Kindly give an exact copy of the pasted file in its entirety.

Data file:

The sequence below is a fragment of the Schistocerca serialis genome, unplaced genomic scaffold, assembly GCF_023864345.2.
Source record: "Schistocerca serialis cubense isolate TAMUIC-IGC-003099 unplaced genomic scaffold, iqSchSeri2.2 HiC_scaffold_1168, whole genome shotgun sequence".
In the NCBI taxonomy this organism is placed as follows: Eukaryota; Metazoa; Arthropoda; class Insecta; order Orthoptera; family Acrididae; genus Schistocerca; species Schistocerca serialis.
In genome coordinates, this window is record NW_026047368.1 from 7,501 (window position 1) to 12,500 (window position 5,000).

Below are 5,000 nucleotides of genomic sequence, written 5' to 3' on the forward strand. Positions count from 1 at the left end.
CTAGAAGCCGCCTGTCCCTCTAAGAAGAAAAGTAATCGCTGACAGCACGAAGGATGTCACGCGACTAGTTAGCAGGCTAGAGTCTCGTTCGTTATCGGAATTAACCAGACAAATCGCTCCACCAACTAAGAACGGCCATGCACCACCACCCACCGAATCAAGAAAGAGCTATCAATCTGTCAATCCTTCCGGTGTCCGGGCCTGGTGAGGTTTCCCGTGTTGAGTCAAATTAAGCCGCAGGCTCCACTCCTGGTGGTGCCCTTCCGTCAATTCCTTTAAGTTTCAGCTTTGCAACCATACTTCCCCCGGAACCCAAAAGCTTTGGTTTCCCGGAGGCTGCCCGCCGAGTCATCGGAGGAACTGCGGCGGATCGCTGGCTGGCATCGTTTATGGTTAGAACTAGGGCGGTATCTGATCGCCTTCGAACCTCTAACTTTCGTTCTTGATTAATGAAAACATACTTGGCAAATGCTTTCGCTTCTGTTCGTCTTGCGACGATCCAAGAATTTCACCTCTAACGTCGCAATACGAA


The sequence below is a fragment of the Schistocerca serialis genome, unplaced genomic scaffold, assembly GCF_023864345.2.
Source record: "Schistocerca serialis cubense isolate TAMUIC-IGC-003099 unplaced genomic scaffold, iqSchSeri2.2 HiC_scaffold_1168, whole genome shotgun sequence".
In the NCBI taxonomy this organism is placed as follows: Eukaryota; Metazoa; Arthropoda; class Insecta; order Orthoptera; family Acrididae; genus Schistocerca; species Schistocerca serialis.
In genome coordinates, this window is record NW_026047368.1 from 7,501 (window position 1) to 12,500 (window position 5,000).

Below are 5,000 nucleotides of genomic sequence, written 5' to 3' on the forward strand. Positions count from 1 at the left end.
CTAGAAGCCGCCTGTCCCTCTAAGAAGAAAAGTAATCGCTGACAGCACGAAGGATGTCACGCGACTAGTTAGCAGGCTAGAGTCTCGTTCGTTATCGGAATTAACCAGACAAATCGCTCCACCAACTAAGAACGGCCATGCACCACCACCCACCGAATCAAGAAAGAGCTATCAATCTGTCAATCCTTCCGGTGTCCGGGCCTGGTGAGGTTTCCCGTGTTGAGTCAAATTAAGCCGCAGGCTCCACTCCTGGTGGTGCCCTTCCGTCAATTCCTTTAAGTTTCAGCTTTGCAACCATACTTCCCCCGGAACCCAAAAGCTTTGGTTTCCCGGAGGCTGCCCGCCGAGTCATCGGAGGAACTGCGGCGGATCGCTGGCTGGCATCGTTTATGGTTAGAACTAGGGCGGTATCTGATCGCCTTCGAACCTCTAACTTTCGTTCTTGATTAATGAAAACATACTTGGCAAATGCTTTCGCTTCTGTTCGTCTTGCGACGATCCAAGAATTTCACCTCTAACGTCGCAATACGAA